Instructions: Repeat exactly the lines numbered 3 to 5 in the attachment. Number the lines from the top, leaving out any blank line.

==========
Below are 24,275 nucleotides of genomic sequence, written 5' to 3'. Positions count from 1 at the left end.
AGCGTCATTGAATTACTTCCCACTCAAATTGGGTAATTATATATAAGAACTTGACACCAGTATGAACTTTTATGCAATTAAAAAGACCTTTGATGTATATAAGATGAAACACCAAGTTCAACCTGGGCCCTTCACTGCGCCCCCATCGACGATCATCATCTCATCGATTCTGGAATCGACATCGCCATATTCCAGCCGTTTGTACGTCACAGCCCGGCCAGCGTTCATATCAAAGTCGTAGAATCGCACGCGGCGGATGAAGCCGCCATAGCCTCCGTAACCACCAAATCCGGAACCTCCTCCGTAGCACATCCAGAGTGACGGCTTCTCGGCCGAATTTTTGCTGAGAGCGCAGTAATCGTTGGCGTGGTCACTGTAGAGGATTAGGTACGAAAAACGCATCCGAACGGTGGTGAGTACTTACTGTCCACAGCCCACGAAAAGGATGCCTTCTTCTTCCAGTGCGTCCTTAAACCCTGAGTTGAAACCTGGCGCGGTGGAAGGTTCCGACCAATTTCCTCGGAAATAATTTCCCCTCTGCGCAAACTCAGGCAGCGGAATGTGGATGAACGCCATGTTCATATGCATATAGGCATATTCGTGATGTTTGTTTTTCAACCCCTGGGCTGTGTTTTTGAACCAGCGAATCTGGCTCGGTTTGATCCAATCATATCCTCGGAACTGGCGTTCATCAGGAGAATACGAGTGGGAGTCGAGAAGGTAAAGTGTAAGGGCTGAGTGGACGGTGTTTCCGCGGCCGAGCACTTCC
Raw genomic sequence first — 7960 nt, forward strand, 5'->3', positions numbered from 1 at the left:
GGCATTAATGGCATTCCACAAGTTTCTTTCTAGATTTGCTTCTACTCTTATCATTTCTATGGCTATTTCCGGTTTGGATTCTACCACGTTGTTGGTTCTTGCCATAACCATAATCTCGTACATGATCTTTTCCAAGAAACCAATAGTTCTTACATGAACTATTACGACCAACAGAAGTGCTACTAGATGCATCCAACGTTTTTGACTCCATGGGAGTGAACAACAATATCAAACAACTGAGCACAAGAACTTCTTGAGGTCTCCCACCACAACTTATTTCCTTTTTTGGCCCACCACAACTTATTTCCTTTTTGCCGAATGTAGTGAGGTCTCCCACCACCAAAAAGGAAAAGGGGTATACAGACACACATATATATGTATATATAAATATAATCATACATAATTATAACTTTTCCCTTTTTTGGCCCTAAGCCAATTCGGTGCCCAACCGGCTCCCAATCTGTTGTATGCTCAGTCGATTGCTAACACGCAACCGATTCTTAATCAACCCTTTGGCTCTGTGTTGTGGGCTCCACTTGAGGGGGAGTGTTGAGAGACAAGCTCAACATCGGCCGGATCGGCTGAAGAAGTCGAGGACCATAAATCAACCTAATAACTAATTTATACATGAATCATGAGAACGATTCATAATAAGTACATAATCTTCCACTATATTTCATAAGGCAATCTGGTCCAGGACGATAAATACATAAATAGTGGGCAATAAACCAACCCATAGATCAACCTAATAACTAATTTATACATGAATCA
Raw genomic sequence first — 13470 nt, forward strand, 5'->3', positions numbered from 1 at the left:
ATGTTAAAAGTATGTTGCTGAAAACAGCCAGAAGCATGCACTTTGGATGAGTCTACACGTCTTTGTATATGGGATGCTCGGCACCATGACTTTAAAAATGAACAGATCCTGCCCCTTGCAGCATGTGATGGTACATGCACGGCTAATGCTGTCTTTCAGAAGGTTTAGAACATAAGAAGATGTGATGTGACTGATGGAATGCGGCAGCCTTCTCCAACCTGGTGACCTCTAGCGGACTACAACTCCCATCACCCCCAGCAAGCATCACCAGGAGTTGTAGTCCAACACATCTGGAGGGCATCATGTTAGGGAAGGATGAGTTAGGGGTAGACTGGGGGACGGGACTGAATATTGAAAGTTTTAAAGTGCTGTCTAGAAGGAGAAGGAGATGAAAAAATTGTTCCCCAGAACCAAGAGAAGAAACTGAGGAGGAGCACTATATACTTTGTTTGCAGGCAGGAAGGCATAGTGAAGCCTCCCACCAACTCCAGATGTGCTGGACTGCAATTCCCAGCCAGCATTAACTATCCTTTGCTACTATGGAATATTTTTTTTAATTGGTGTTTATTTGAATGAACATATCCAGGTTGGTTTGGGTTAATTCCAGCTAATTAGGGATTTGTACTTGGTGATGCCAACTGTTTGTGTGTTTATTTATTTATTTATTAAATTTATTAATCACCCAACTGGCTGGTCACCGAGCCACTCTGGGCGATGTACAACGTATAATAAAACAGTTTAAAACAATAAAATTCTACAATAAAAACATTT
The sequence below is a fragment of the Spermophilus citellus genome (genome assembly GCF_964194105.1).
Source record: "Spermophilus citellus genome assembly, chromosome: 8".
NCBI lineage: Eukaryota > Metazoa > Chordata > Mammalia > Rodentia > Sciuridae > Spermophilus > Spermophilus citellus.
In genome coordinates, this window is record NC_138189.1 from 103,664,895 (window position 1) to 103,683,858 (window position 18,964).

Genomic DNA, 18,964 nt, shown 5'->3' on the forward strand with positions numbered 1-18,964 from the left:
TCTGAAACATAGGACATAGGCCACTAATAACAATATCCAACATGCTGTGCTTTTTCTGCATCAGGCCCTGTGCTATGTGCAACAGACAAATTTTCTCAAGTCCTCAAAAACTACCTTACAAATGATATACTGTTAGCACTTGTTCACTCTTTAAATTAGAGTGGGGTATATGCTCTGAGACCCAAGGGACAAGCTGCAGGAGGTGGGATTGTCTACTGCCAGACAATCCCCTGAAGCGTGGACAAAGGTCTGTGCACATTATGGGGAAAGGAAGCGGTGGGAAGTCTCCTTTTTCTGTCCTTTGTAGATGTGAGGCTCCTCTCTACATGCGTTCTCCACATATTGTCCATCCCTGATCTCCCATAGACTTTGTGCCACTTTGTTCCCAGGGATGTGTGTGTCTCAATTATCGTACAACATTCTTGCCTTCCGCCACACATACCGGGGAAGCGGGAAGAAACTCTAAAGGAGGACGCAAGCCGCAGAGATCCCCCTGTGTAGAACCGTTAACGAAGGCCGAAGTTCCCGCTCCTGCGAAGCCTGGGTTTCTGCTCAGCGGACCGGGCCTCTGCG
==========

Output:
Raw genomic sequence first — 7960 nt, forward strand, 5'->3', positions numbered from 1 at the left:
GGCATTAATGGCATTCCACAAGTTTCTTTCTAGATTTGCTTCTACTCTTATCATTTCTATGGCTATTTCCGGTTTGGATTCTACCACGTTGTTGGTTCTTGCCATAACCATAATCTCGTACATGATCTTTTCCAAGAAACCAATAGTTCTTACATGAACTATTACGACCAACAGAAGTGCTACTAGATGCATCCAACGTTTTTGACTCCATGGGAGTGAACAACAATATCAAACAACTGAGCACAAGAACTTCTTGAGGTCTCCCACCACAACTTATTTCCTTTTTTGGCCCACCACAACTTATTTCCTTTTTGCCGAATGTAGTGAGGTCTCCCACCACCAAAAAGGAAAAGGGGTATACAGACACACATATATATGTATATATAAATATAATCATACATAATTATAACTTTTCCCTTTTTTGGCCCTAAGCCAATTCGGTGCCCAACCGGCTCCCAATCTGTTGTATGCTCAGTCGATTGCTAACACGCAACCGATTCTTAATCAACCCTTTGGCTCTGTGTTGTGGGCTCCACTTGAGGGGGAGTGTTGAGAGACAAGCTCAACATCGGCCGGATCGGCTGAAGAAGTCGAGGACCATAAATCAACCTAATAACTAATTTATACATGAATCATGAGAACGATTCATAATAAGTACATAATCTTCCACTATATTTCATAAGGCAATCTGGTCCAGGACGATAAATACATAAATAGTGGGCAATAAACCAACCCATAGATCAACCTAATAACTAATTTATACATGAATCA
Raw genomic sequence first — 13470 nt, forward strand, 5'->3', positions numbered from 1 at the left: